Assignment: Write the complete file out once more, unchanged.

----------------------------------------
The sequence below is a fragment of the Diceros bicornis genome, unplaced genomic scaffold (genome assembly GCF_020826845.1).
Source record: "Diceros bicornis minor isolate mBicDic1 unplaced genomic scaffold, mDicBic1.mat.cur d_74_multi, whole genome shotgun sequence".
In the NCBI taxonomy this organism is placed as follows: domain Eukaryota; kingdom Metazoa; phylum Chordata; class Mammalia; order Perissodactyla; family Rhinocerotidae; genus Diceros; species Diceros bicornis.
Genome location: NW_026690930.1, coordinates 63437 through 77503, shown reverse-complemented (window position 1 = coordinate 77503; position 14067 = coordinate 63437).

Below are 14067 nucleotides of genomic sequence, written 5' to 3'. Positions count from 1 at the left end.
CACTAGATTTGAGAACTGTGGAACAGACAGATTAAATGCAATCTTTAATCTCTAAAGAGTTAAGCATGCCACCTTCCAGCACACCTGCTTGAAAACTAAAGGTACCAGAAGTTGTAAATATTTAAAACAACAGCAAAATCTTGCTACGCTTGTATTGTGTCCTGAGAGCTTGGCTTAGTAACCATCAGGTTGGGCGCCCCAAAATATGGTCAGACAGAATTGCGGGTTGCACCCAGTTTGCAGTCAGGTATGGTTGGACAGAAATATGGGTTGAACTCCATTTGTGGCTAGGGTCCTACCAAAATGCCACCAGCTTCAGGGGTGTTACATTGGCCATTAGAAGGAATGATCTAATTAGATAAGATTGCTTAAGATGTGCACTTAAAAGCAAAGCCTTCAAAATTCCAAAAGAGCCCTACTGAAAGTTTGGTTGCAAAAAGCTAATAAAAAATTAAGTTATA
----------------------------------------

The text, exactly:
The sequence below is a fragment of the Diceros bicornis genome, unplaced genomic scaffold (genome assembly GCF_020826845.1).
Source record: "Diceros bicornis minor isolate mBicDic1 unplaced genomic scaffold, mDicBic1.mat.cur d_74_multi, whole genome shotgun sequence".
In the NCBI taxonomy this organism is placed as follows: domain Eukaryota; kingdom Metazoa; phylum Chordata; class Mammalia; order Perissodactyla; family Rhinocerotidae; genus Diceros; species Diceros bicornis.
Genome location: NW_026690930.1, coordinates 63437 through 77503, shown reverse-complemented (window position 1 = coordinate 77503; position 14067 = coordinate 63437).

Below are 14067 nucleotides of genomic sequence, written 5' to 3'. Positions count from 1 at the left end.
CACTAGATTTGAGAACTGTGGAACAGACAGATTAAATGCAATCTTTAATCTCTAAAGAGTTAAGCATGCCACCTTCCAGCACACCTGCTTGAAAACTAAAGGTACCAGAAGTTGTAAATATTTAAAACAACAGCAAAATCTTGCTACGCTTGTATTGTGTCCTGAGAGCTTGGCTTAGTAACCATCAGGTTGGGCGCCCCAAAATATGGTCAGACAGAATTGCGGGTTGCACCCAGTTTGCAGTCAGGTATGGTTGGACAGAAATATGGGTTGAACTCCATTTGTGGCTAGGGTCCTACCAAAATGCCACCAGCTTCAGGGGTGTTACATTGGCCATTAGAAGGAATGATCTAATTAGATAAGATTGCTTAAGATGTGCACTTAAAAGCAAAGCCTTCAAAATTCCAAAAGAGCCCTACTGAAAGTTTGGTTGCAAAAAGCTAATAAAAAATTAAGTTATA